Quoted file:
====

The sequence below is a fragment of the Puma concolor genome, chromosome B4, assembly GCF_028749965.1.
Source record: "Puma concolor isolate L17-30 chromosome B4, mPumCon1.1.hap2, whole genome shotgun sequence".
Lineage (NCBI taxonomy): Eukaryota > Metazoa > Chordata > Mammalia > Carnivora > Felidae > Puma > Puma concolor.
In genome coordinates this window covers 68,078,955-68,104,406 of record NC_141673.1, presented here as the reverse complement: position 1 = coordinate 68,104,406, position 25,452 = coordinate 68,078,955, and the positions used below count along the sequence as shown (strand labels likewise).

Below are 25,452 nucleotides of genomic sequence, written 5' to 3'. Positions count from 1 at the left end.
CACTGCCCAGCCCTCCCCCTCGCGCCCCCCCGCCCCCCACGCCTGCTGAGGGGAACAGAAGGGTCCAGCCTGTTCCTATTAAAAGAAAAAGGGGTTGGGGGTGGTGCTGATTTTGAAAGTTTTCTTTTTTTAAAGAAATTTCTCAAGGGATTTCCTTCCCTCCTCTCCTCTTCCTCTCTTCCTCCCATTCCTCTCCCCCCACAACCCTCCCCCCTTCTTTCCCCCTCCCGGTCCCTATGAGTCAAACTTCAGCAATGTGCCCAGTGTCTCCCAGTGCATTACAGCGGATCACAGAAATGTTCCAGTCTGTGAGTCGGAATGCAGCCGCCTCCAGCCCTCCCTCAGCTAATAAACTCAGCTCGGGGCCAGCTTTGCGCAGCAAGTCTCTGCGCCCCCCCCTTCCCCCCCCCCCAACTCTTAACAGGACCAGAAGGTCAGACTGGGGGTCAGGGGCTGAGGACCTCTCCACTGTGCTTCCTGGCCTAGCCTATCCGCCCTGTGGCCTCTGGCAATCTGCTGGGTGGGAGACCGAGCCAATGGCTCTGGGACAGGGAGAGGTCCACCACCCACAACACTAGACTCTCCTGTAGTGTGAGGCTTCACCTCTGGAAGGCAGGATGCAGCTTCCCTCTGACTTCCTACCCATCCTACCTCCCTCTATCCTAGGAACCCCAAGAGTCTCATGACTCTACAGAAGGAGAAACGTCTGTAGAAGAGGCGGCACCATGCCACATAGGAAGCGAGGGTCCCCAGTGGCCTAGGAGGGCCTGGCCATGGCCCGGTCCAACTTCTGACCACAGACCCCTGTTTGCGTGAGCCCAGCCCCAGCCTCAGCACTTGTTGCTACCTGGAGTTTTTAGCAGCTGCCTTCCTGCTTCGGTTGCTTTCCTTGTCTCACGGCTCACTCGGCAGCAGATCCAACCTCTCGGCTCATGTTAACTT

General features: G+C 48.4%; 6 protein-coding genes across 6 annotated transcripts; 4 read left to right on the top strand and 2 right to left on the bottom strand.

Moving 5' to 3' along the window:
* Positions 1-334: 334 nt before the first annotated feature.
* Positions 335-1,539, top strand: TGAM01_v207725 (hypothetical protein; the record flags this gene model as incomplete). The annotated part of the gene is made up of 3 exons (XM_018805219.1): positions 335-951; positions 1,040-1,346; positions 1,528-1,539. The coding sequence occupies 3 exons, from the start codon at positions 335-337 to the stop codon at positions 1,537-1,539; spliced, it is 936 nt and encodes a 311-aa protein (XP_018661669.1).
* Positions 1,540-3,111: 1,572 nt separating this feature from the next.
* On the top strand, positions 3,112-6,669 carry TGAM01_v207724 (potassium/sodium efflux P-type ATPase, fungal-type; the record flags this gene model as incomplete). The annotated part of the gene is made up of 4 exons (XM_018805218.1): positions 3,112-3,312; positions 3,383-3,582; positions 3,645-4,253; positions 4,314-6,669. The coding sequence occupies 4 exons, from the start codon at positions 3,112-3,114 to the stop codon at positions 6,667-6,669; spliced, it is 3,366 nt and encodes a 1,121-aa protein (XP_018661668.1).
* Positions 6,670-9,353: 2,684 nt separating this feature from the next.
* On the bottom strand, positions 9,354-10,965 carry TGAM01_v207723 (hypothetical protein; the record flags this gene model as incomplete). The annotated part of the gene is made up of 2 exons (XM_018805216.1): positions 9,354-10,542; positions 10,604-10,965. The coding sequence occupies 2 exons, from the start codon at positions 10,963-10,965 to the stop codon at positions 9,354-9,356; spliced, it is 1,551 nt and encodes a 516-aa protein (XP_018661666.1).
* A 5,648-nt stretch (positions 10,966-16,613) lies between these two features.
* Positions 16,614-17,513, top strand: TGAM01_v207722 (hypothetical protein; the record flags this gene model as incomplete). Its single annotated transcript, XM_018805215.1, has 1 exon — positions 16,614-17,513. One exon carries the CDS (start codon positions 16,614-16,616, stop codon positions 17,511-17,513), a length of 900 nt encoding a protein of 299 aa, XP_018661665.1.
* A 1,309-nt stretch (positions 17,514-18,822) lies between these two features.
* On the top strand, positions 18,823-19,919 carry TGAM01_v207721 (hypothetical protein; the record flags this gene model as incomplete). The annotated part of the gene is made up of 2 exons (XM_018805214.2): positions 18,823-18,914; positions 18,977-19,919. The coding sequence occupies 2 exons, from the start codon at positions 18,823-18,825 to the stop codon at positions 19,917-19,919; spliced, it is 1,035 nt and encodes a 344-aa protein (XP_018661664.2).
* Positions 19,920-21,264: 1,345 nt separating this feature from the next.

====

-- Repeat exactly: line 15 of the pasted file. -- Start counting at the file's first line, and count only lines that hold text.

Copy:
* A 5,648-nt stretch (positions 10,966-16,613) lies between these two features.